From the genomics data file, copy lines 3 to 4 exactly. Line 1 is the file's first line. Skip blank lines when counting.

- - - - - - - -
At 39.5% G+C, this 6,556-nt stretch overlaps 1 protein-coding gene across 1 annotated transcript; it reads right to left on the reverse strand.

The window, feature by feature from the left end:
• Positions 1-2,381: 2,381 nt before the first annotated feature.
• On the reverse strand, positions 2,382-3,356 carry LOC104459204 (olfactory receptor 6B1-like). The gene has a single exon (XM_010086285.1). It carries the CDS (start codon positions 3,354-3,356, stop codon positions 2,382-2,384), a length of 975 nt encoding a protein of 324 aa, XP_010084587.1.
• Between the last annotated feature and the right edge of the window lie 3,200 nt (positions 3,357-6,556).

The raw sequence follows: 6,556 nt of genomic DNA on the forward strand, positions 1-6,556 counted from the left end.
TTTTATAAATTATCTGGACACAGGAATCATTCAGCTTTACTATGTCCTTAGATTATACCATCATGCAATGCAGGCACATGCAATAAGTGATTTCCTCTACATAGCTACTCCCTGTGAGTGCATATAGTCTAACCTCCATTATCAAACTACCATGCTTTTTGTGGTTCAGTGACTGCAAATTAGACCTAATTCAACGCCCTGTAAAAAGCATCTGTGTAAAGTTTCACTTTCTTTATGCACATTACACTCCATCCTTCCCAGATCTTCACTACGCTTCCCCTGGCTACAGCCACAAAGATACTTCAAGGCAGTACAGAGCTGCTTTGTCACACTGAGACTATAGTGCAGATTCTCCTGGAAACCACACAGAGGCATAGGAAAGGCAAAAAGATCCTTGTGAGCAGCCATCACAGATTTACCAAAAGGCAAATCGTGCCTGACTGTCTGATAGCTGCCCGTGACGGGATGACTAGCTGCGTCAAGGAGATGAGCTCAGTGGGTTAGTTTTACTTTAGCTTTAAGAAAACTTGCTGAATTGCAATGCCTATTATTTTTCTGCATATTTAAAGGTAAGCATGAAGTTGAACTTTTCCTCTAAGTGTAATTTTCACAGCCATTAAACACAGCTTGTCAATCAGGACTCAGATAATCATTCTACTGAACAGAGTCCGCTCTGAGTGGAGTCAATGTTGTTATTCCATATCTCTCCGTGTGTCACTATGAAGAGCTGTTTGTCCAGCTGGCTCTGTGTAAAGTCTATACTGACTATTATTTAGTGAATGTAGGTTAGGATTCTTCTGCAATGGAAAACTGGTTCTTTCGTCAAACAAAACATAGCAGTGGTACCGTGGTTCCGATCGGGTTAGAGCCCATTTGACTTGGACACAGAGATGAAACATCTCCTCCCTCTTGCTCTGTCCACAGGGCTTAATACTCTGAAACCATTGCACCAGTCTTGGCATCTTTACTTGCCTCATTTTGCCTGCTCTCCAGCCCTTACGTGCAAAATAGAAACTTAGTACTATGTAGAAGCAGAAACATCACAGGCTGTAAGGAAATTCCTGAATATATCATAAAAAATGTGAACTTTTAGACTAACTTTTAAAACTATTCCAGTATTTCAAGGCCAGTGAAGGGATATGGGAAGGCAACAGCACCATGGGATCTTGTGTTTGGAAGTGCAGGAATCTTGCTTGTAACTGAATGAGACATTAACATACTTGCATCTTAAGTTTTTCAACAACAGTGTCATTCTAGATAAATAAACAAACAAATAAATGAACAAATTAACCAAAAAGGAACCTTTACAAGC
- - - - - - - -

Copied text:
• Positions 1-2,381: 2,381 nt before the first annotated feature.
• On the reverse strand, positions 2,382-3,356 carry LOC104459204 (olfactory receptor 6B1-like). The gene has a single exon (XM_010086285.1). It carries the CDS (start codon positions 3,354-3,356, stop codon positions 2,382-2,384), a length of 975 nt encoding a protein of 324 aa, XP_010084587.1.